Supreme Court Rules Post-Conviction Release Pending Appeal Is Mandatory For Defendants Who Meet Requirements Of State Law


Defendants convicted of certain offenses are entitled to release pending appeal if they meet the requirements of a 1988 New Mexico law, the state Supreme Court ruled today.

The Court’s unanimous opinion provided the legal reasoning for its decision last September to order the release of former Portales daycare owners Mary and Sandi Taylor while they appealed convictions of reckless child abuse. One girl died and another suffered serious injuries in 2017 after they were left in a hot car for more than two hours outside the home-based daycare the Taylors operated.

State law ā€“ Section 31-11-1(C) of New Mexico Statutes Annotated ā€“ specifically excludes defendants convicted of certain violent crimes, including murder, rape and kidnapping, from being eligible for release from jail or prison pending the outcome of their appeal.

Other defendants, including those convicted of child abuse, are entitled to release pending appeal if they meet the requirements established by law. The Court determined that the Taylors satisfied those requirements and last year ordered their release ā€“ subject to conditions imposed by the trial court judge.

The justices, in their written opinion, outlined the legal framework for courts in considering requests for release pending appeal and made clear that a court is required to grant release for defendants who prove they meet the law’s requirements.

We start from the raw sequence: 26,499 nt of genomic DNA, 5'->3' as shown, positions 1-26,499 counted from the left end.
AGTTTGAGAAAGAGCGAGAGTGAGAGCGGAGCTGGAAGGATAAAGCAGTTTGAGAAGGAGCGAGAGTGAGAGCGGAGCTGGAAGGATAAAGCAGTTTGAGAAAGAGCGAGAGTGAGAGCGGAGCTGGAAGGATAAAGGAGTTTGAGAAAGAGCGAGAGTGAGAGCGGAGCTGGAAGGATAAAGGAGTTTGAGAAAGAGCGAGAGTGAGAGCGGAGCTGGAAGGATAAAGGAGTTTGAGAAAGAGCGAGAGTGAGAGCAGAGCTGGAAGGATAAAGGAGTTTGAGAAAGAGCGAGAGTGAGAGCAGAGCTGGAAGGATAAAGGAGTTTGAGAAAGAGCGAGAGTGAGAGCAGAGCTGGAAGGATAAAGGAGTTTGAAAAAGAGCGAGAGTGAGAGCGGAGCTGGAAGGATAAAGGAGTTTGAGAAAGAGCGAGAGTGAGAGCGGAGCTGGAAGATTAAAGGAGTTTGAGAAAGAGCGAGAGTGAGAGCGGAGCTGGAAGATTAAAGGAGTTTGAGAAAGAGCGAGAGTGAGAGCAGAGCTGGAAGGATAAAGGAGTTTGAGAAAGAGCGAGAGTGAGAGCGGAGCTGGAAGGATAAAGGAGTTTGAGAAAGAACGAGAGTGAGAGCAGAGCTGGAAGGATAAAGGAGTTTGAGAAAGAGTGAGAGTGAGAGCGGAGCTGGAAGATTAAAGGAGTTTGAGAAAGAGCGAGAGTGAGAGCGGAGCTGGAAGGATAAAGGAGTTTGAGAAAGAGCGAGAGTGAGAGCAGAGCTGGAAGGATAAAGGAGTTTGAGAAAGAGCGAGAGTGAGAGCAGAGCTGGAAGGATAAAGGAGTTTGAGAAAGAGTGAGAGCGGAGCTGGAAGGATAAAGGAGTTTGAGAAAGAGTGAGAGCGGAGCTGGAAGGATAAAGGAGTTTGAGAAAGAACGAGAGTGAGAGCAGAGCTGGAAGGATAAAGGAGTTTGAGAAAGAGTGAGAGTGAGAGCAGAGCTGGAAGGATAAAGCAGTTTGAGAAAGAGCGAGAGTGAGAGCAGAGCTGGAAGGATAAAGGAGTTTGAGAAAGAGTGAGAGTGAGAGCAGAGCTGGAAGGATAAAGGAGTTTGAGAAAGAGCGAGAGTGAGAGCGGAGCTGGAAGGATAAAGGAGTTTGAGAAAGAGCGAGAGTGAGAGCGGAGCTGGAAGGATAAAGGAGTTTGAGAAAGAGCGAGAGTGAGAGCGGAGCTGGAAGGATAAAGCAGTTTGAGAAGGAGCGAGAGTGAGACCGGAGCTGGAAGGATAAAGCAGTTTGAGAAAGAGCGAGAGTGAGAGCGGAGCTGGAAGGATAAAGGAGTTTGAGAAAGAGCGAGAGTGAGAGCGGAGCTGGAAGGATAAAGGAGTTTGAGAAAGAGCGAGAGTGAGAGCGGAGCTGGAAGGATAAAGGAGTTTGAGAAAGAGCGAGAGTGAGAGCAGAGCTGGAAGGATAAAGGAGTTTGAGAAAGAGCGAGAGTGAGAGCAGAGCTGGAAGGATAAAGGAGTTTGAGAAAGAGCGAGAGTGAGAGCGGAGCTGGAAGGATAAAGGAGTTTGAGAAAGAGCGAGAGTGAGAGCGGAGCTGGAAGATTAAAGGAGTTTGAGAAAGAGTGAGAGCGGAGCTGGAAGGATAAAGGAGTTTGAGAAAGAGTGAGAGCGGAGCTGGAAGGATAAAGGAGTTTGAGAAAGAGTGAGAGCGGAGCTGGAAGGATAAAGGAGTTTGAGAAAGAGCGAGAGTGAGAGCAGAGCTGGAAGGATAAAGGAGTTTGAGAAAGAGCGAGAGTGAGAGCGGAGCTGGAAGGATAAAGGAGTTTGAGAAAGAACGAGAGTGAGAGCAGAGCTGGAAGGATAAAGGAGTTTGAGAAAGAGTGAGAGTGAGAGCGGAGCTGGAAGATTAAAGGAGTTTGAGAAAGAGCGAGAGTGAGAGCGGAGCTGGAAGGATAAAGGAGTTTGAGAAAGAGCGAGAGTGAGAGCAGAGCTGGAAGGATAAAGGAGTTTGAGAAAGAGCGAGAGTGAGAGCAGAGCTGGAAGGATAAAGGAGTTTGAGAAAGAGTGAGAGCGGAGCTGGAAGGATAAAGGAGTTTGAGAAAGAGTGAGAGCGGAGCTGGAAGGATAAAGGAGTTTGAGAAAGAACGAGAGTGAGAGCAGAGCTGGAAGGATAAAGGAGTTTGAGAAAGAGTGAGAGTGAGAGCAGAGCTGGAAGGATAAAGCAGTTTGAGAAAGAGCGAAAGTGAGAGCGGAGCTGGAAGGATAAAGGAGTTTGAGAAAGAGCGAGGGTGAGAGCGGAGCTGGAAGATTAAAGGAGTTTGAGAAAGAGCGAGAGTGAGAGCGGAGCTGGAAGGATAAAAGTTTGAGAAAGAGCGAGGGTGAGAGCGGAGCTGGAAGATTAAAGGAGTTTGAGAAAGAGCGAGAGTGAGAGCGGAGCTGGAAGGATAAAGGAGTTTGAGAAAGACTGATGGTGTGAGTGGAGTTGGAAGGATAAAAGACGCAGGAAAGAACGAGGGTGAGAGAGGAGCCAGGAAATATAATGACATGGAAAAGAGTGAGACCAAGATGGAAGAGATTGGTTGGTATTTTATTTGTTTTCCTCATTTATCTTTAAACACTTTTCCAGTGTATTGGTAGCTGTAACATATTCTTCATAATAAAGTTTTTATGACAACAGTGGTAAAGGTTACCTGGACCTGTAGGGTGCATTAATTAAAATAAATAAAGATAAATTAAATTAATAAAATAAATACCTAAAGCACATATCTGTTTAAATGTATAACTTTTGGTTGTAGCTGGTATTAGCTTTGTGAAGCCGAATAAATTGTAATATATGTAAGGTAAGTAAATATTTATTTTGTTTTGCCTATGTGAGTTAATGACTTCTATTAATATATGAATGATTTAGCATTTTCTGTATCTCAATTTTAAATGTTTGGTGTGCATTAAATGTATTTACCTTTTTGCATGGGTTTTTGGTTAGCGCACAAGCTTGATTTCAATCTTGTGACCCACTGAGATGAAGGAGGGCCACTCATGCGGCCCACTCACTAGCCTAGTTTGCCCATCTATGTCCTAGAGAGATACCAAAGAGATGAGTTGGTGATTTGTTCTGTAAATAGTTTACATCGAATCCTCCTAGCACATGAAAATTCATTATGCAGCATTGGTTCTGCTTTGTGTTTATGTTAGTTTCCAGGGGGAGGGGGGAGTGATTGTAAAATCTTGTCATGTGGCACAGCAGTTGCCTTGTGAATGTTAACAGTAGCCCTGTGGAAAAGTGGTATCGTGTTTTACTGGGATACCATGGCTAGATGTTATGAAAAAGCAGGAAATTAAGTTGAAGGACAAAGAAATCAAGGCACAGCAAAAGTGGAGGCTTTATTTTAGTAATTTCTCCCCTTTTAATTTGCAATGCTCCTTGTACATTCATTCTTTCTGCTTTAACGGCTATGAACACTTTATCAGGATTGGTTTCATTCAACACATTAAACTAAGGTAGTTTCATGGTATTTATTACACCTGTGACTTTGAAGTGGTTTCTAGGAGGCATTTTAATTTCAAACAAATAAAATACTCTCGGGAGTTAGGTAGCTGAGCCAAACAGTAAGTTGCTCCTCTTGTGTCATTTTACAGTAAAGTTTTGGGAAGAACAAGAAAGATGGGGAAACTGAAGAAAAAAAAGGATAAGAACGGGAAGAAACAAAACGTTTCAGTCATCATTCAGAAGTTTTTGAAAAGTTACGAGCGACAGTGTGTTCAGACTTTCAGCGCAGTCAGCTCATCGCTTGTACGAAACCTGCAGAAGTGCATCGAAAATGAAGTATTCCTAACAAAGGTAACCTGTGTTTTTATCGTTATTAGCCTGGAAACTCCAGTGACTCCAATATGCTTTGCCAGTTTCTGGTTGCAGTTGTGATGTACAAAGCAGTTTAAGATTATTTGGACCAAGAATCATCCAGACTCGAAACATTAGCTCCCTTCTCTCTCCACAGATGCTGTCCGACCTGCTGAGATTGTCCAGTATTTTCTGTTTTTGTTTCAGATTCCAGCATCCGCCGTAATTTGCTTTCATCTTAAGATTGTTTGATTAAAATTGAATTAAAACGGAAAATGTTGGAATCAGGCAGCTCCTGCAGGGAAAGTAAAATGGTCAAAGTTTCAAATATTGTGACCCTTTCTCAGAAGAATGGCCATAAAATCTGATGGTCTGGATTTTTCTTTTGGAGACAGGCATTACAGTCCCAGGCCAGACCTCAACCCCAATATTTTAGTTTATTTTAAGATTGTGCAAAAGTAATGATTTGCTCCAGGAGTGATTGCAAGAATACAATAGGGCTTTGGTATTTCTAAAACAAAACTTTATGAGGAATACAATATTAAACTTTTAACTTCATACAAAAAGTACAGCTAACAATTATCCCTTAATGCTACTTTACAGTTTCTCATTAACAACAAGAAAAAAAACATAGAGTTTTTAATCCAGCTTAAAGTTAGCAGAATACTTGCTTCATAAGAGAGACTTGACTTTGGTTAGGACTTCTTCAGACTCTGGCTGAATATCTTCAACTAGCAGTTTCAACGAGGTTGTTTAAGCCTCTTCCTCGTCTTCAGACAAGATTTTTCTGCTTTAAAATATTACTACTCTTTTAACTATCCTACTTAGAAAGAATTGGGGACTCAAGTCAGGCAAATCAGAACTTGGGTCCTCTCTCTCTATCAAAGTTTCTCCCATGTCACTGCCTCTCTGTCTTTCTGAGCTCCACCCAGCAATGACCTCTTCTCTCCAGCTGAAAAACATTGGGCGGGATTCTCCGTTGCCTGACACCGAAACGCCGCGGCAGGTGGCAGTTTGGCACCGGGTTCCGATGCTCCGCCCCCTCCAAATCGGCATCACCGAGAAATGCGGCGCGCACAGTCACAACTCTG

“Any suggestion that release pending appeal may not be mandatory where a defendant has met the statutory conditions is contrary to the plain language of Section 31-11-1(C) and its statutory predecessors,” the Court held in an opinion written by Justice C. Shannon Bacon. “Since before statehood, New Mexico has entitled some post-conviction defendants to release pending appeal.”

For a defendant to be released during an appeal, the Court explained, the law requires judges to find:

(1)   “that the defendant is not likely to flee or pose a danger to the safety of any other person or the community if released;

(2)   that the appeal is not for purpose of delay;

(3)   that the appeal raises a substantial question of law or fact; and

(4)   that if that substantial question is determined favorably to defendant on appeal, that decision is likely to result in reversal or an order for a new trial of all counts on which imprisonment has been imposed.”

When the Supreme Court ordered the Taylors’ release last year, their appeal was pending before the state Court of Appeals. Last week, the Court of Appeals upheld their child abuse convictions. A further appeal is possible. The Taylors can ask the state Supreme Court to review the decision of the Court of Appeals.

Mary Taylor was sentenced to 36 years in prison and her daughter, Sandi, was sentenced to 30 years imprisonment.